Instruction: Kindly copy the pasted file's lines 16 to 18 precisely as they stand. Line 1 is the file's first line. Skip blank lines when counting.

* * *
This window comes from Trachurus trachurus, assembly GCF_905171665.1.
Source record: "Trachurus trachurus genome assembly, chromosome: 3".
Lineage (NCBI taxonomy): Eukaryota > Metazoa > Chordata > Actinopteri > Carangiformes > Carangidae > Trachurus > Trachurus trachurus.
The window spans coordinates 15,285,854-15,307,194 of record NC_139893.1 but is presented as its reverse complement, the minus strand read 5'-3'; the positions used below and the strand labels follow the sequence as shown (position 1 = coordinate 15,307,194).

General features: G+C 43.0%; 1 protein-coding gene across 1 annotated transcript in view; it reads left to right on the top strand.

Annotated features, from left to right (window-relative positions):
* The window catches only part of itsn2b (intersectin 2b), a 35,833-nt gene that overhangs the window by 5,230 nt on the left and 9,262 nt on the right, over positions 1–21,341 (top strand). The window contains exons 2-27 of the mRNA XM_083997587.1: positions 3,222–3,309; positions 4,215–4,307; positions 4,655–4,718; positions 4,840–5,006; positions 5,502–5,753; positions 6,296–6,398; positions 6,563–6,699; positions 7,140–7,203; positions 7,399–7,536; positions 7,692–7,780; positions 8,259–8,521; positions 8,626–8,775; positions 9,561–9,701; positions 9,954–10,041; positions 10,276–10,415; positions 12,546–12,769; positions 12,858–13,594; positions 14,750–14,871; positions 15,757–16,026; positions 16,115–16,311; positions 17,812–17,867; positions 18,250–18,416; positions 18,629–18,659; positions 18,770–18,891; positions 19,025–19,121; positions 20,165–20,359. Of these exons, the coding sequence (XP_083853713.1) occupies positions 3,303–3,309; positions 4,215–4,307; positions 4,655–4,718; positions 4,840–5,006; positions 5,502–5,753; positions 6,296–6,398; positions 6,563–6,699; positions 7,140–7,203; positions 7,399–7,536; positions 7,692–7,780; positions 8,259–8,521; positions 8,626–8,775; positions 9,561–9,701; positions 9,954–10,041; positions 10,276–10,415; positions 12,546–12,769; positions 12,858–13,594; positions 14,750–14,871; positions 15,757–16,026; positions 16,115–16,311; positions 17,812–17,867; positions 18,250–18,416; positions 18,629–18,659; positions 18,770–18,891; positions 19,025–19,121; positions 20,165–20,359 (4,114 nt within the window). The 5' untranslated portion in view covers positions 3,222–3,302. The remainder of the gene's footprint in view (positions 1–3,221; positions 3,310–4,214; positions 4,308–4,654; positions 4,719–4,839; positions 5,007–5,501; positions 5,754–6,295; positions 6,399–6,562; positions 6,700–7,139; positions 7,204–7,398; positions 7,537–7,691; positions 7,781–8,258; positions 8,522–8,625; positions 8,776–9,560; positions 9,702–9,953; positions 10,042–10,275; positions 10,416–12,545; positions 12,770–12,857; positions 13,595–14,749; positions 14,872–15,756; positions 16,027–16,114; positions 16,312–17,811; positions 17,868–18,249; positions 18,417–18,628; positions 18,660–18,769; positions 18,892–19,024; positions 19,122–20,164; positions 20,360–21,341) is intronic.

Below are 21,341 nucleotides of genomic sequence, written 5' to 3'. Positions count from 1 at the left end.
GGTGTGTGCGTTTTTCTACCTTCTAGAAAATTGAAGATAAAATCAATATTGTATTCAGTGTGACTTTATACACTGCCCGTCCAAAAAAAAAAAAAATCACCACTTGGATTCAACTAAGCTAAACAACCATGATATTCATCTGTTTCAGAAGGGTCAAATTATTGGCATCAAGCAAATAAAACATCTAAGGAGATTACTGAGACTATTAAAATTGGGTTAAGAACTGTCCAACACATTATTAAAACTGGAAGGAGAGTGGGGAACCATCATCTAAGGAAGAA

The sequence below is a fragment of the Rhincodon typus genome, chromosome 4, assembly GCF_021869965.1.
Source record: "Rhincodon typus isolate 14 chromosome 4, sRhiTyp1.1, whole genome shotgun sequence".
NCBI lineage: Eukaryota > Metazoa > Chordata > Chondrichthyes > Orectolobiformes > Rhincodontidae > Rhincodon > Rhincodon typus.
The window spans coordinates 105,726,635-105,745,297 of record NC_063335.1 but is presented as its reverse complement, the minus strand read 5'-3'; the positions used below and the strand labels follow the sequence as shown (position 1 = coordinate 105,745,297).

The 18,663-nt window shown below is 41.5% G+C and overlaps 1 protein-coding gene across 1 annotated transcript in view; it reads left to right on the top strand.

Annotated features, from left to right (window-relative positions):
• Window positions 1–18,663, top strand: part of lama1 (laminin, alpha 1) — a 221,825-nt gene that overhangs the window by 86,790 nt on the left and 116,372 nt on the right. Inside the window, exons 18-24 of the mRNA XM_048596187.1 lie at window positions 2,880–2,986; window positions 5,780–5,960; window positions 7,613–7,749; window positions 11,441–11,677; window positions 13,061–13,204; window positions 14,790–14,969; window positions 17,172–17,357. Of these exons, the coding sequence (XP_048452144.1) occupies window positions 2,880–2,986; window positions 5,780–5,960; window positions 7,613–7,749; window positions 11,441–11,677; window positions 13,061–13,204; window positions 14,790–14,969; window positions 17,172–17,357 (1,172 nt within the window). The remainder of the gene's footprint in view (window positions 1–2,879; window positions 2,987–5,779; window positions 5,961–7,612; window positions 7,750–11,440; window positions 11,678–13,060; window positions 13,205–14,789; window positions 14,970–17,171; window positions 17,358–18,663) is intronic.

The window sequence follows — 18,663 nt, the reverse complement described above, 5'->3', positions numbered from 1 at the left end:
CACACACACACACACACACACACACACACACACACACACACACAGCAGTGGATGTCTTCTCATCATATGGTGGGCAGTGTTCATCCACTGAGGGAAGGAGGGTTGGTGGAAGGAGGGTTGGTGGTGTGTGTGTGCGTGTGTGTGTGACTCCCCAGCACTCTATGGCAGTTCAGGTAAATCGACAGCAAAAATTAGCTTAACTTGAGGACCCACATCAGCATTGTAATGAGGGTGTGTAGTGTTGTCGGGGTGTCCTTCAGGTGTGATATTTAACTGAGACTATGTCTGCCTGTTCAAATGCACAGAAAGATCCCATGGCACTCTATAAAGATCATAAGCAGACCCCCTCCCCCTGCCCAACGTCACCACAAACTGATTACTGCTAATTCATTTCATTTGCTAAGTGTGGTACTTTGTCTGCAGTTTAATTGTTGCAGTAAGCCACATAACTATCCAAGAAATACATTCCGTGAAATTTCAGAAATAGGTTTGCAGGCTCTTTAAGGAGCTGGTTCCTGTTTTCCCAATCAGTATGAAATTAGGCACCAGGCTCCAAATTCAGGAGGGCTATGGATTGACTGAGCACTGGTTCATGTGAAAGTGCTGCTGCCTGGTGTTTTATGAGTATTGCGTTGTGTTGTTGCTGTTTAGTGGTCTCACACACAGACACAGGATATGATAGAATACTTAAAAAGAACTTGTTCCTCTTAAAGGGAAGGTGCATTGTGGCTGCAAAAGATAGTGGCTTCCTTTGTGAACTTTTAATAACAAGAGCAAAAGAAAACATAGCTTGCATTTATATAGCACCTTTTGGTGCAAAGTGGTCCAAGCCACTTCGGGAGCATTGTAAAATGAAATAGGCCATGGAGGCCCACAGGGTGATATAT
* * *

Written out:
• Window positions 1–18,663, top strand: part of lama1 (laminin, alpha 1) — a 221,825-nt gene that overhangs the window by 86,790 nt on the left and 116,372 nt on the right. Inside the window, exons 18-24 of the mRNA XM_048596187.1 lie at window positions 2,880–2,986; window positions 5,780–5,960; window positions 7,613–7,749; window positions 11,441–11,677; window positions 13,061–13,204; window positions 14,790–14,969; window positions 17,172–17,357. Of these exons, the coding sequence (XP_048452144.1) occupies window positions 2,880–2,986; window positions 5,780–5,960; window positions 7,613–7,749; window positions 11,441–11,677; window positions 13,061–13,204; window positions 14,790–14,969; window positions 17,172–17,357 (1,172 nt within the window). The remainder of the gene's footprint in view (window positions 1–2,879; window positions 2,987–5,779; window positions 5,961–7,612; window positions 7,750–11,440; window positions 11,678–13,060; window positions 13,205–14,789; window positions 14,970–17,171; window positions 17,358–18,663) is intronic.

The window sequence follows — 18,663 nt, the reverse complement described above, 5'->3', positions numbered from 1 at the left end:
CACACACACACACACACACACACACACACACACACACACACACAGCAGTGGATGTCTTCTCATCATATGGTGGGCAGTGTTCATCCACTGAGGGAAGGAGGGTTGGTGGAAGGAGGGTTGGTGGTGTGTGTGTGCGTGTGTGTGTGACTCCCCAGCACTCTATGGCAGTTCAGGTAAATCGACAGCAAAAATTAGCTTAACTTGAGGACCCACATCAGCATTGTAATGAGGGTGTGTAGTGTTGTCGGGGTGTCCTTCAGGTGTGATATTTAACTGAGACTATGTCTGCCTGTTCAAATGCACAGAAAGATCCCATGGCACTCTATAAAGATCATAAGCAGACCCCCTCCCCCTGCCCAACGTCACCACAAACTGATTACTGCTAATTCATTTCATTTGCTAAGTGTGGTACTTTGTCTGCAGTTTAATTGTTGCAGTAAGCCACATAACTATCCAAGAAATACATTCCGTGAAATTTCAGAAATAGGTTTGCAGGCTCTTTAAGGAGCTGGTTCCTGTTTTCCCAATCAGTATGAAATTAGGCACCAGGCTCCAAATTCAGGAGGGCTATGGATTGACTGAGCACTGGTTCATGTGAAAGTGCTGCTGCCTGGTGTTTTATGAGTATTGCGTTGTGTTGTTGCTGTTTAGTGGTCTCACACACAGACACAGGATATGATAGAATACTTAAAAAGAACTTGTTCCTCTTAAAGGGAAGGTGCATTGTGGCTGCAAAAGATAGTGGCTTCCTTTGTGAACTTTTAATAACAAGAGCAAAAGAAAACATAGCTTGCATTTATATAGCACCTTTTGGTGCAAAGTGGTCCAAGCCACTTCGGGAGCATTGTAAAATGAAATAGGCCATGGAGGCCCACAGGGTGATATAT